#Archeoblog per me è cominciato così. Volevo la diretta streaming visto che diverse persone l’avevano richiesta nei giorni scorsi e, senza troppi problemi, streaming è stato.
Sarebbe stato lo stesso un buon inizio per noi archeoblogger il giorno 0 della nostra Storia? Probabilmente sì, ma con live-tweeting e diretta video abbiamo tenuto fede alla nostra natura, alle nostre parole (il che è quasi mai scontato) e soprattutto abbiamo iniziato subito “a creare una comunità di persone interessate all’archeologia e che sentano di avere voce in capitolo”, secondo le parole dell’organizzatrice Cinzia Dal Maso. Se siamo subito entrati nei “Trending topic” italiani su Twitter direi che l’argomento interessa.
— TurismoArcheologico (@BorsaPaestum) November 14, 2013
Il giorno 0 ha avuto come cornice un luogo e un evento di rilievo: il museo di Paestum (proprio quello con la famosa tomba del Tuffatore) durante la sedicesima edizione della Borsa del Turismo Archeologico. Al momento della registrazione ho ricevuto un pass con la parte inferiore colorata di rosso e con su scritto “Stampa”. Il blogger è stato inserito tra i giornalisti, non è un visitatore né un relatore; del resto gli archeoblogger vogliono raccontare storie, innescare riflessioni, sporgere critiche, promuovere un’interazione con i propri lettori e via dicendo.
L’incontro di Paestum è stato un incontro di presentazione degli archeoblogger, in primo luogo al pubblico ma utile anche per noi, visto che non ci conoscevamo tutti di persona. Al di là di quello che c’era scritto sui nostri pass, delle 11 persone che hanno preso la parola 6 sono archeologi (e un altro archeoblogger era tra il pubblico), 2 hanno avuto a che fare con l’archeologia, altre 2 con il mondo della cultura in generale e un’altra era al primo approccio.
In tre ore abbiamo messo sul piatto esperienze molto diverse ma che partono tutte dall’aver compreso l’assoluta e impellente necessità di raccontare l’archeologia con media, linguaggi e stili diversi da come è avvenuto finora. Il blog è uno strumento che ha permesso a ognuno di esprimere il suo punto di vista secondo le sue inclinazioni e per me, che pure già conoscevo bene 4 degli altri 5 archeologi, è stato un modo per apprezzare ancora meglio la ricchezza e la varietà dei nostri personali approcci all’archeologia.
Il giorno 0 ha mostrato che una base di riflessione e un obiettivo comune ci sono, i modelli a cui fare riferimento (i non archeologi ce ne hanno parlato abbondantemente) e la possibilità di arrivare ad esperienze innovative e di successo anche (Invasioni Digitali è ormai ben più di un indizio).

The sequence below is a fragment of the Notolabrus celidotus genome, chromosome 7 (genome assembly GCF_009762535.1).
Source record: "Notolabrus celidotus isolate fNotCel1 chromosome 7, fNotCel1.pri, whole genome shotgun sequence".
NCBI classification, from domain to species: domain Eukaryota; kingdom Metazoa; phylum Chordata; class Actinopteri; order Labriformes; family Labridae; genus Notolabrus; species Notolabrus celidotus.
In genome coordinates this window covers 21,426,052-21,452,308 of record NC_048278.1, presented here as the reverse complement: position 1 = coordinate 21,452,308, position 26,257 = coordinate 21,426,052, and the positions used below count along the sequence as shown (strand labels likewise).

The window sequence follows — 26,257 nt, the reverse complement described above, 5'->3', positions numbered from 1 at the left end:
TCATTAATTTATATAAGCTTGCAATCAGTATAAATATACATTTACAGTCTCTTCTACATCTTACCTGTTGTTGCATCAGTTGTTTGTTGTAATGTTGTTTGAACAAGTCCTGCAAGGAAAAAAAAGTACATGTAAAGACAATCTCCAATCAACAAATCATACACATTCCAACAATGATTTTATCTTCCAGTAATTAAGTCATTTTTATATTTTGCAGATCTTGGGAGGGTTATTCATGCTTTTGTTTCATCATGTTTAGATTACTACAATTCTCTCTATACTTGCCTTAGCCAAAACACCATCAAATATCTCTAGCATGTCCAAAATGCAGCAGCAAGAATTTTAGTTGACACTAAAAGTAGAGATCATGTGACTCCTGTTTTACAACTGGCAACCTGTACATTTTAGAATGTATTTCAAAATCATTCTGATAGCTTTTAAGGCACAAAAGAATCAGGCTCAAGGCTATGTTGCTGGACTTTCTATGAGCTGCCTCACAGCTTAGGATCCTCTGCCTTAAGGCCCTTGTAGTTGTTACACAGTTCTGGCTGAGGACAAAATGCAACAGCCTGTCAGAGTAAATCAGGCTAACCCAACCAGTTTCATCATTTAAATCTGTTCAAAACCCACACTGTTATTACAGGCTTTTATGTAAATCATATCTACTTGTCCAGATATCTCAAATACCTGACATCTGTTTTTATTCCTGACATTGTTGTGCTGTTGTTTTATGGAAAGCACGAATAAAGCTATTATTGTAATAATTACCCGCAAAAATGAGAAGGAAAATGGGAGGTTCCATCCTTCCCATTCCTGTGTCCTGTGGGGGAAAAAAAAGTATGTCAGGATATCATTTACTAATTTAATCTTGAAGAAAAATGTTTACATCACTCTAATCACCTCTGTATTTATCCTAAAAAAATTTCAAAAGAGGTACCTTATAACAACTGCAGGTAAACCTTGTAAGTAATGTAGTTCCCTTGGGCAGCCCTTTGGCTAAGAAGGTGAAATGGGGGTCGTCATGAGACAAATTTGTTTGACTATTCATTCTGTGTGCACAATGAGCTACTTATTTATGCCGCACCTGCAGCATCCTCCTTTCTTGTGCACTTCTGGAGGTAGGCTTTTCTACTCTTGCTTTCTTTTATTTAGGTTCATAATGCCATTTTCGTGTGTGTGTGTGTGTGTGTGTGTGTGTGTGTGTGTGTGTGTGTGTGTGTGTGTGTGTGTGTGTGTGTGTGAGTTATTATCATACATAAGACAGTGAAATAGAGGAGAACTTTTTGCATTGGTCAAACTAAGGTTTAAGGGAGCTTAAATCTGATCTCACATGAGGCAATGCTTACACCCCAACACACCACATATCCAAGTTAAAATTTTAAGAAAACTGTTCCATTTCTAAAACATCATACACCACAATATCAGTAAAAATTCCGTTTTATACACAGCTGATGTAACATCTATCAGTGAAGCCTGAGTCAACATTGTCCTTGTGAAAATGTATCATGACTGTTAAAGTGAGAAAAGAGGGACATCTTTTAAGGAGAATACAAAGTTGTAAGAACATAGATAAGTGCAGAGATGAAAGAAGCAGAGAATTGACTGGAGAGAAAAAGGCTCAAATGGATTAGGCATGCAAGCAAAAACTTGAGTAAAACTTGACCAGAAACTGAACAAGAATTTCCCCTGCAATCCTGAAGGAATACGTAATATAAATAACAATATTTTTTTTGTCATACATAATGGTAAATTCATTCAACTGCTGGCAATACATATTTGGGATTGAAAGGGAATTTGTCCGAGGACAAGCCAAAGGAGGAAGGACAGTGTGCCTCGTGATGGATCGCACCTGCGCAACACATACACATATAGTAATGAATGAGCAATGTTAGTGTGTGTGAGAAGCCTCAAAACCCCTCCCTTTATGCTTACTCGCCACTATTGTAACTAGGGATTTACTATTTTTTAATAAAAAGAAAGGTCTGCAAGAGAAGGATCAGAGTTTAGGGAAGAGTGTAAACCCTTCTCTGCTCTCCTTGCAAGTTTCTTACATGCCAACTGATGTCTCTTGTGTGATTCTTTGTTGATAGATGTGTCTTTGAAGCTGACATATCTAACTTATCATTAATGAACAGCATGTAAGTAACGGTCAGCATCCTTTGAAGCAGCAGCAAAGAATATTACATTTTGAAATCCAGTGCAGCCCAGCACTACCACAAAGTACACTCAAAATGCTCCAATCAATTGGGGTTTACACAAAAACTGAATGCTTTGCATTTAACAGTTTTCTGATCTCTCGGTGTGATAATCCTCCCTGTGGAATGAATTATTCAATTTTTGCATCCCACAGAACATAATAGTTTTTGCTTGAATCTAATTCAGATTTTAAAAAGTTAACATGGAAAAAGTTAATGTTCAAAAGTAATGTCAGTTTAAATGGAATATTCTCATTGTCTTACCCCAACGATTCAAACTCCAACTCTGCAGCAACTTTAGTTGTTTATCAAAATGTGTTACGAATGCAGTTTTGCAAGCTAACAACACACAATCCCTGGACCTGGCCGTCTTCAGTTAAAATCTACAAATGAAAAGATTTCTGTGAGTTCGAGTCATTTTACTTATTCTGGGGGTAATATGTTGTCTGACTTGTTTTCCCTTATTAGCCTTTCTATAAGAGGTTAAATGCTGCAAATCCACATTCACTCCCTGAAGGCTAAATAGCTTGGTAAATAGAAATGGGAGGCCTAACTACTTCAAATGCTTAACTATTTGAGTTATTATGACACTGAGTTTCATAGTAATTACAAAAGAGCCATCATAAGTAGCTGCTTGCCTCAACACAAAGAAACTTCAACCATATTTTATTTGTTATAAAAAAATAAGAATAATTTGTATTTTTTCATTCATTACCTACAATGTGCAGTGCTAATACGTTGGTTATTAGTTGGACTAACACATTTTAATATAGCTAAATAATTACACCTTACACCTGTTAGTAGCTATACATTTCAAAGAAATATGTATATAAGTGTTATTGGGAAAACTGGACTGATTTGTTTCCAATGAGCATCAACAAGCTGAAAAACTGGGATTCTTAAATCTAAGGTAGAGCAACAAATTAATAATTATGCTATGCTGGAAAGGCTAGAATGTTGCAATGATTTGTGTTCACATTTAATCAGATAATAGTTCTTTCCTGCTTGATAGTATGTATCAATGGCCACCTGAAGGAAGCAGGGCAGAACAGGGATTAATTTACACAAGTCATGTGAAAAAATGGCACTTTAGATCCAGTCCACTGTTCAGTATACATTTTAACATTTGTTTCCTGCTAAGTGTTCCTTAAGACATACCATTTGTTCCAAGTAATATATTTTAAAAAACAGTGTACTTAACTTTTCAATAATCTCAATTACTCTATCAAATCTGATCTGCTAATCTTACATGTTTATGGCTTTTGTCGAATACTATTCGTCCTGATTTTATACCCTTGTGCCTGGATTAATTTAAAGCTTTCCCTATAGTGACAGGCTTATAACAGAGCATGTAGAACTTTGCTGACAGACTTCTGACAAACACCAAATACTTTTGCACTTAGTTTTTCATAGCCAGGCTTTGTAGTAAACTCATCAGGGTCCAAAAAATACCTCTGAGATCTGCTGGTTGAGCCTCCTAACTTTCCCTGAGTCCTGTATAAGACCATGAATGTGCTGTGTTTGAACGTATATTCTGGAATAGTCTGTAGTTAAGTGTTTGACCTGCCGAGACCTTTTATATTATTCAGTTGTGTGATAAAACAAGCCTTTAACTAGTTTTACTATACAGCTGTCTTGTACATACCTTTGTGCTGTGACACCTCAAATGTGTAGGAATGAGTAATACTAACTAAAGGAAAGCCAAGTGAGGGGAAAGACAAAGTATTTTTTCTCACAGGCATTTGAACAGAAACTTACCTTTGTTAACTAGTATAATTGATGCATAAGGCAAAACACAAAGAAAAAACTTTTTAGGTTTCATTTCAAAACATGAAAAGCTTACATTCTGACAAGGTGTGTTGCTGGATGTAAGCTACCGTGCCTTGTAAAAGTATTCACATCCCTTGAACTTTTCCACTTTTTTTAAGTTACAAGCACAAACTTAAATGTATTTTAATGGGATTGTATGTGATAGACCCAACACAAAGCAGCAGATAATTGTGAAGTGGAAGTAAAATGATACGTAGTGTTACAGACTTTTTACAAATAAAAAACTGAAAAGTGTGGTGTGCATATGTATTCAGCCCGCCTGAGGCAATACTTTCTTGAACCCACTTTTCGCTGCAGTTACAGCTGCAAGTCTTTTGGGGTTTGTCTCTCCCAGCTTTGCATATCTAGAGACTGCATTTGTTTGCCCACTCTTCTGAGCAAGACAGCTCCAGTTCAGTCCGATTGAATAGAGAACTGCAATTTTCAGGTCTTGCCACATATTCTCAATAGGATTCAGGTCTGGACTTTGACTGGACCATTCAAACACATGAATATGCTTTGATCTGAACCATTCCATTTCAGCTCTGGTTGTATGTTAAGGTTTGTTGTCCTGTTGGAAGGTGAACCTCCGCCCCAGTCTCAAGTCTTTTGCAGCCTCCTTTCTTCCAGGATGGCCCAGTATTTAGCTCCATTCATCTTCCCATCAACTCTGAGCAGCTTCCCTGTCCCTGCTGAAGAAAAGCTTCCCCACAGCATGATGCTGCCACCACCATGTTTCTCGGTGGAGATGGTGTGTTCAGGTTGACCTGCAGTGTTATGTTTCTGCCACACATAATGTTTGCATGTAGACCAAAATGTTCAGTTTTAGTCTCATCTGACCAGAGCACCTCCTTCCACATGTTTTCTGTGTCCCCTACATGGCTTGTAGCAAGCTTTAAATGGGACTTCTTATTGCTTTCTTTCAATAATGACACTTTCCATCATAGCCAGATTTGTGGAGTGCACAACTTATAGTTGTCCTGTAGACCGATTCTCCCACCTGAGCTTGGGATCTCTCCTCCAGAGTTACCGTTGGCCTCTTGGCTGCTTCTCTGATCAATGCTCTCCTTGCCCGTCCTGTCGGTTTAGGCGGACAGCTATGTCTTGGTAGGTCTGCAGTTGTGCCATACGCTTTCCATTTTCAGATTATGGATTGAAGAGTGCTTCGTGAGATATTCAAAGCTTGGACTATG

— Archeo Logiche (@ArcheoLogiche) November 14, 2013
Ora sta agli archeoblogger cercare di definire i punti critici da superare e quelli su cui puntare senza margine di dubbio. In altre parole serve il dibattito che purtroppo non c’è stato tempo di svolgere a Paestum, con l’obiettivo di proporre idee e soluzioni. Queste sono solo alcune delle domande a cui trovare delle risposte convincenti.
Il giorno 0 è stato il giorno delle presentazioni, il giorno che ti permette di iniziare una nuova avventura. Dal giorno 1 in poi bisogna iniziare a realizzare qualcosa. Vediamo se gli archeoblogger riusciranno a tenere fede a queste importanti premesse.
— TurismoArcheologico (@BorsaPaestum) October 11, 2013
Domani sarò a Paestum, alla Borsa Mediterranea del Turismo Archeologico, per partecipare ad #Archeoblog, il primo incontro nazionale dei cultural heritage blogger, organizzato da Cinzia Dal Maso. Sarà un’ottima occasione per discutere insieme sui blog di archeologia e di museo e cercare di capire quale strada seguire nel prossimo futuro. Personalmente porterò la mia esperienza con questo blog e quello del Museo Archeologico delle Marche.
Qui vi segnalo una serie di post che vi introducono alla discussione di domani:
- L’invasione dei blogger a Paestum 2013, di Marina Lo Blundo
- Ci vuole coraggio, di Cinzia Dal Maso
- Arrivano i cultural blogger: ma chi sono? di Stefano Costa
- Quei bravi ragazzi, di Giuliano De Felice
e vi do appuntamento per il fine settimana per un post in cui racconterò l’evento.
Stay tuned, non dimenticate di seguire domani l’evento con gli hashtag #archeoblog e #BMTA e possibilmente con una diretta in streaming.